I had it all planned out. I knew exactly the post I wanted write and how I would set it up. I was going to call it something completely corny, like “A Tale Of Two Chickens,” and would once again go into how I am a kitchen experimenter and like to compare two different preparations of the same thing (dork, I know). I was full of the drive and determination that can only come from a well-laid plan.
I cooked chicken breasts coated with breadcrumbs and parmesan, both in my favorite cast iron skillet and in the oven, to see which I prefer. So far so good. I then sat down to dinner with a piece of each preparation of chicken.
That's the oven-baked chicken on the right and skillet chicken on the left. Oven chicken won by a narrow margin.
This is when I got sidetracked. Problem was that the chicken was painfully unremarkable (and, therefore, un-bloggable) in both cases. My innocuous and unoriginal steamed sweet potato on the other hand, was quite noteworthy.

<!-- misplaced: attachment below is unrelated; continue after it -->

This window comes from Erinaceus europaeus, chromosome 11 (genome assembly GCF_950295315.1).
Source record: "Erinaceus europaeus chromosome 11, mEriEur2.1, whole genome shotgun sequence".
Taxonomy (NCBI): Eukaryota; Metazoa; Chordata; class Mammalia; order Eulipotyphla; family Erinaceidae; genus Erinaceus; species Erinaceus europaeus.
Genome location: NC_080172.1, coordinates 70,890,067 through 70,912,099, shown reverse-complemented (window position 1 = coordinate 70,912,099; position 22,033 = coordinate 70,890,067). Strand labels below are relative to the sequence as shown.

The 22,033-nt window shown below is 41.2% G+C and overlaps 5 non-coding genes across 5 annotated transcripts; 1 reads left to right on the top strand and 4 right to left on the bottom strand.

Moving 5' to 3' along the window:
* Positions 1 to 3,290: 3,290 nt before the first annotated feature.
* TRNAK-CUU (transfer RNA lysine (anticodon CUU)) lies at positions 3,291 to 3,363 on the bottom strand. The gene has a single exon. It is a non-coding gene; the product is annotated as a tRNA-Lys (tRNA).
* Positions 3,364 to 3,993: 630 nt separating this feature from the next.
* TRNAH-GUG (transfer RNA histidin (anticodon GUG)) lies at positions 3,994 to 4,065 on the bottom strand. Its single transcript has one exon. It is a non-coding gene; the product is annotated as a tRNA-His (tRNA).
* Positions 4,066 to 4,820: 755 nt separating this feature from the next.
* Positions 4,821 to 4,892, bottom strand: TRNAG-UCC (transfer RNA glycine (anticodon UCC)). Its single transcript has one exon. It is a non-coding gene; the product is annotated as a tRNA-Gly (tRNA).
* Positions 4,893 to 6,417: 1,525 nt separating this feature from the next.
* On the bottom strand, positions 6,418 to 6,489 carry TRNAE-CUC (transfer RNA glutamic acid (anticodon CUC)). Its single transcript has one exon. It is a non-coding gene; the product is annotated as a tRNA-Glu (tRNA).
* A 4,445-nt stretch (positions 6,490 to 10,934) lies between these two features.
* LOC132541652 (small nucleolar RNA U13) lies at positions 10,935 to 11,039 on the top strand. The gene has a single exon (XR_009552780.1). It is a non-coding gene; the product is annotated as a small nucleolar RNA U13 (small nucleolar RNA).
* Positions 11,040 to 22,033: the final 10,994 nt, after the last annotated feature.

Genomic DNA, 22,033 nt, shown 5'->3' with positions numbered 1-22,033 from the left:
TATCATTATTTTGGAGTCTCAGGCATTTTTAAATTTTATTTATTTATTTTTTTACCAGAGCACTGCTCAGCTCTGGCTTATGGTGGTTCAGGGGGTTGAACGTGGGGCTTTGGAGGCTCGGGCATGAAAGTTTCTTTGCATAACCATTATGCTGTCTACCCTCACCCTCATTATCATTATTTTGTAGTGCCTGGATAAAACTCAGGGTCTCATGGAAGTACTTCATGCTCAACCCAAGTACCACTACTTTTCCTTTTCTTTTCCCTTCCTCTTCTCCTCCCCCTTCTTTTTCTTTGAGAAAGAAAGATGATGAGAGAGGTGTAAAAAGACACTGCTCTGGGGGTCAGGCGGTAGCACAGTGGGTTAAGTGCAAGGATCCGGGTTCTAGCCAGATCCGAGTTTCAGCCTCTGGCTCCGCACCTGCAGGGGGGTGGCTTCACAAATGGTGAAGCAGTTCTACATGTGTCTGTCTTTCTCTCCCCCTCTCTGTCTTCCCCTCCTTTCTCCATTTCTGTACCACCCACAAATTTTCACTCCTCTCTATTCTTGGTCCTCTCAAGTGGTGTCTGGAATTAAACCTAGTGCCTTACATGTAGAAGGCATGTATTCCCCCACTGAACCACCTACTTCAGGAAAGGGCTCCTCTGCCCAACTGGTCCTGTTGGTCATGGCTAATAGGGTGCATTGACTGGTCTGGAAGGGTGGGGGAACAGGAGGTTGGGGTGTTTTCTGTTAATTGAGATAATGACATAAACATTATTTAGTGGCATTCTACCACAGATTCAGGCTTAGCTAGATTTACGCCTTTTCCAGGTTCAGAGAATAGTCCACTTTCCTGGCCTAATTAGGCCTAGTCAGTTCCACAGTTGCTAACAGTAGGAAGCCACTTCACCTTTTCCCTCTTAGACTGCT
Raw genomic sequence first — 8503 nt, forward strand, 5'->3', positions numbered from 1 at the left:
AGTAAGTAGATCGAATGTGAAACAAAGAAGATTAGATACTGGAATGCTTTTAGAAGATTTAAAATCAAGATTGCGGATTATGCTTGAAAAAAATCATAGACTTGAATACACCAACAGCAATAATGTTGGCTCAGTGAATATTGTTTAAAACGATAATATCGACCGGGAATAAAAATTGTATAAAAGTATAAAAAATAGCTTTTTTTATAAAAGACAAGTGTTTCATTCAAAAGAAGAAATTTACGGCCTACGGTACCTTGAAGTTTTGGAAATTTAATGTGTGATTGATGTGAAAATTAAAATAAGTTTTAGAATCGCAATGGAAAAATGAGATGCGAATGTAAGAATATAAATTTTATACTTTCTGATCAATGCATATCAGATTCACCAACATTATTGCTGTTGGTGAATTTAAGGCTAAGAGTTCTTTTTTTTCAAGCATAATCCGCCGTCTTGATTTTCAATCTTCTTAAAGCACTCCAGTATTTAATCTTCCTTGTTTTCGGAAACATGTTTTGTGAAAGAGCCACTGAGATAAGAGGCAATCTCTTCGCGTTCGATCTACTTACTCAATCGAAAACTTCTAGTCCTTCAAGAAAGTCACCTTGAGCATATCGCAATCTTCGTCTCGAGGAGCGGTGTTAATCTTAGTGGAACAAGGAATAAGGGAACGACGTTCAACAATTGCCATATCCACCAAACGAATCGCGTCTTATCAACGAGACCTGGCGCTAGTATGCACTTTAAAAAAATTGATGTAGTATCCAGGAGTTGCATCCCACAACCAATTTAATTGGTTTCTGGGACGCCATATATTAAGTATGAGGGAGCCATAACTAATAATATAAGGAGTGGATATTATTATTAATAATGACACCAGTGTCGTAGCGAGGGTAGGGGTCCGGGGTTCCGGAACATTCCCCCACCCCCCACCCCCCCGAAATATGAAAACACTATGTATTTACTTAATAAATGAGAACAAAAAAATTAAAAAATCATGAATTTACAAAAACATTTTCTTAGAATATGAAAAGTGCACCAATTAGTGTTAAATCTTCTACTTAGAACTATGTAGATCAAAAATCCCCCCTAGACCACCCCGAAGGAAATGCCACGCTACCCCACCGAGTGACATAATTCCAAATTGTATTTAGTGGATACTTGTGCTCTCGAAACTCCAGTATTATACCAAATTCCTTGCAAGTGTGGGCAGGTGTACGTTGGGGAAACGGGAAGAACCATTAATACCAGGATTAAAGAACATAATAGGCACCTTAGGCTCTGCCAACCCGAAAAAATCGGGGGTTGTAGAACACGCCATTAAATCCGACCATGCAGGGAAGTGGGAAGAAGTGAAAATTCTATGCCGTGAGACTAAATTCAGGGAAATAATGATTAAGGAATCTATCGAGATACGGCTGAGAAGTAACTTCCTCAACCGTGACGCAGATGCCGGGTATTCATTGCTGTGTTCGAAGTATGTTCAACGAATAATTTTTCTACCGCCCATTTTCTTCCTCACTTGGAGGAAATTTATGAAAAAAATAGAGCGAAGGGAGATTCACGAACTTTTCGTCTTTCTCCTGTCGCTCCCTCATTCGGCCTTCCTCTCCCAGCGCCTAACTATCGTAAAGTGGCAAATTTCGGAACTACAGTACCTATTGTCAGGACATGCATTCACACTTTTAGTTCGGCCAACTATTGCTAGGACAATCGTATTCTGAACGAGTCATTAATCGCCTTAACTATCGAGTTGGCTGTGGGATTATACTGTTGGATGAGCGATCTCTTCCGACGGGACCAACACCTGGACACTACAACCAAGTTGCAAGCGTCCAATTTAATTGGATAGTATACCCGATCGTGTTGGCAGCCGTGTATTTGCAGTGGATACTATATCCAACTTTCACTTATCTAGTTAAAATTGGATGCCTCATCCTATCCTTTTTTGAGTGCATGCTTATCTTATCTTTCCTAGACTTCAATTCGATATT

It wasn’t the potato itself that led to my derailment from the chicken plan – it was the salt I doused the potato with. An ardent supporter of Sunday Night Dinner, (and wonderful friend) Jonathan, had been kind enough to send me a jar of Himalayan Pink salt, for no reason at all (that I can remember). I had the jar stashed away in my spice jungle until a recent shopping binge led me to buy a salt grinder.
I coarsely ground some pink salt on my potato, topped it with some olive oil and black pepper and changed my blogging plans with one bite. Wow. I found that the pink salt isn’t really very salty – it is very mild, both in salt content and flavor, which allows it to be left in larger chunks. The coarse pink salt added crunch to the smooth (and super sweet - thanks Boston Organics!) potato along with a soft, un-intrusive salty taste. That’s the only way I can describe the taste of the salt – soft and smooth, just like it’s pink color.
The contrast between mineral-rich salt like this one and the common Morton’s salt is striking. The stuff in the cylindrical paper containers tastes bitter and acidic to me. Chemical, even. For delicate applications that can allow the salt to shine through, such as grinding salt on top of a salad or something simple like a potato, this stuff can’t be beat. It’s a condiment more than a spice. I could almost eat the crystals like hard candy. That’s probably not a good idea, right?
Just goes to show you, even the best-laid plans… Eh. “Tale of Two Chickens” was a lame title anyway.
P.S. As an update, I have already managed to break the salt grinder. I don't know how.